The trading in crude oil and petroleum products that occurs in international commerce, setting the prices that are widely published. Most crude moves from producer to refiner under long-term contracts, so only a small fraction of the world’s petroleum is priced and traded on the spot market.
To start the actual drilling of a well.
An oil well that produces a limited amount of oil, usually no more than 10 barrels a day.
Refers to rock formations lying beneath long, horizontal layers of salt. These rock formations may contain hydrocarbons.
A wellhead installed on the sea floor and controlled remotely from a platform, a floating production facility or land.
The settling or sinking of a surface as a result of the loss of support from underlying soils or strata.
The support form of an offshore installation on which the derrick, engines, quarters, helicopter pad, cranes, etc. are installed.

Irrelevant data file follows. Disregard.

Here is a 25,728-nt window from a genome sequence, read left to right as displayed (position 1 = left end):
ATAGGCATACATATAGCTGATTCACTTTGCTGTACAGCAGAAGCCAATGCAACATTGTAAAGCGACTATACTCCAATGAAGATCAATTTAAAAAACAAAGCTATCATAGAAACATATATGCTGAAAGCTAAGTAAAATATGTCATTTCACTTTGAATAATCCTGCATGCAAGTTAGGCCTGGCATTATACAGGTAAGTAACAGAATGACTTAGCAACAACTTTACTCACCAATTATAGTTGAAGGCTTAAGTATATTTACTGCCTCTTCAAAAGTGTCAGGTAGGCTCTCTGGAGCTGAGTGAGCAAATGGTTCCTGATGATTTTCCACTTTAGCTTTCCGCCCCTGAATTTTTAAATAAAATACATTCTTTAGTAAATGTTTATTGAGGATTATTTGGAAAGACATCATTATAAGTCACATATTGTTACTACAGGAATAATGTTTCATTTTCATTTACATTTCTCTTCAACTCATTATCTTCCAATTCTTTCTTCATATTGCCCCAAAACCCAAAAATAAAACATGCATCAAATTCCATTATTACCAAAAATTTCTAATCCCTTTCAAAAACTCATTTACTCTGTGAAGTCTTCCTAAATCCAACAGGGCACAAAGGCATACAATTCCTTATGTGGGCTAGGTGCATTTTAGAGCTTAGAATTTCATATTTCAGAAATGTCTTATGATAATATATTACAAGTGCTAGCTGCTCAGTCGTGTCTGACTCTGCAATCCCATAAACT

Supply Chain Management
The interlocking series of transactions necessary to convert crude oil into marketable products.
An oil or gas field identified by a discovery well but not being produced or developed.
Crude oil with a low sulfur content.
A natural gas that contains little sulfur.
A synthetic gas fuel.
Burnable energy fluids made from coals or other hydrocarbon-containing substances.
Synthetic Natural Gas
Gases made from coals and other hydrocarbon-containing substances.
Liquid fuels made from hydrocarbon- containing substances, including tar sands, plus animal and vegetable oils that are used as lubricants.